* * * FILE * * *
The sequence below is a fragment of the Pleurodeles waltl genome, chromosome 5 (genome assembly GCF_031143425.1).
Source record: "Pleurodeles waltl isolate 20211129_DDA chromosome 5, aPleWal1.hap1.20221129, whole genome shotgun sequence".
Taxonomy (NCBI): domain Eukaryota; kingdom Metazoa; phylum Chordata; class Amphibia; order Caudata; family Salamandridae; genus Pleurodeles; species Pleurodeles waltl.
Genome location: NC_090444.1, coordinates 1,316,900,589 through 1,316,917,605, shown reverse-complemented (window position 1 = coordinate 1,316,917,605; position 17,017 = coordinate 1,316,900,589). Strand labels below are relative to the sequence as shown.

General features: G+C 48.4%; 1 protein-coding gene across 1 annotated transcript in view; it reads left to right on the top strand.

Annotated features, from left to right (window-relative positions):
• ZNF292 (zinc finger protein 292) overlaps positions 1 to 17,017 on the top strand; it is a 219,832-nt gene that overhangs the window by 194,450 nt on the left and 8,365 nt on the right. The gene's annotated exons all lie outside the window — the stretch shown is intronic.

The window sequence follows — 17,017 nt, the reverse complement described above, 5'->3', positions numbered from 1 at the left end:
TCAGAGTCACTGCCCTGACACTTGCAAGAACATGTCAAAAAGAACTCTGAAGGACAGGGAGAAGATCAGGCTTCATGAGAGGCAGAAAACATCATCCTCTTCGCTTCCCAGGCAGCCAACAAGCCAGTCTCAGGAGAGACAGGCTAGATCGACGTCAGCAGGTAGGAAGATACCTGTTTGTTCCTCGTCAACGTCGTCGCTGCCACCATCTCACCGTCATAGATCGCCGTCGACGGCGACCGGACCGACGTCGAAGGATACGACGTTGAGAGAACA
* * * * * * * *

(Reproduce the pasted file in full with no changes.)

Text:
The sequence below is a fragment of the Pleurodeles waltl genome, chromosome 5 (genome assembly GCF_031143425.1).
Source record: "Pleurodeles waltl isolate 20211129_DDA chromosome 5, aPleWal1.hap1.20221129, whole genome shotgun sequence".
Taxonomy (NCBI): domain Eukaryota; kingdom Metazoa; phylum Chordata; class Amphibia; order Caudata; family Salamandridae; genus Pleurodeles; species Pleurodeles waltl.
Genome location: NC_090444.1, coordinates 1,316,900,589 through 1,316,917,605, shown reverse-complemented (window position 1 = coordinate 1,316,917,605; position 17,017 = coordinate 1,316,900,589). Strand labels below are relative to the sequence as shown.

General features: G+C 48.4%; 1 protein-coding gene across 1 annotated transcript in view; it reads left to right on the top strand.

Annotated features, from left to right (window-relative positions):
• ZNF292 (zinc finger protein 292) overlaps positions 1 to 17,017 on the top strand; it is a 219,832-nt gene that overhangs the window by 194,450 nt on the left and 8,365 nt on the right. The gene's annotated exons all lie outside the window — the stretch shown is intronic.

The window sequence follows — 17,017 nt, the reverse complement described above, 5'->3', positions numbered from 1 at the left end:
TCAGAGTCACTGCCCTGACACTTGCAAGAACATGTCAAAAAGAACTCTGAAGGACAGGGAGAAGATCAGGCTTCATGAGAGGCAGAAAACATCATCCTCTTCGCTTCCCAGGCAGCCAACAAGCCAGTCTCAGGAGAGACAGGCTAGATCGACGTCAGCAGGTAGGAAGATACCTGTTTGTTCCTCGTCAACGTCGTCGCTGCCACCATCTCACCGTCATAGATCGCCGTCGACGGCGACCGGACCGACGTCGAAGGATACGACGTTGAGAGAACA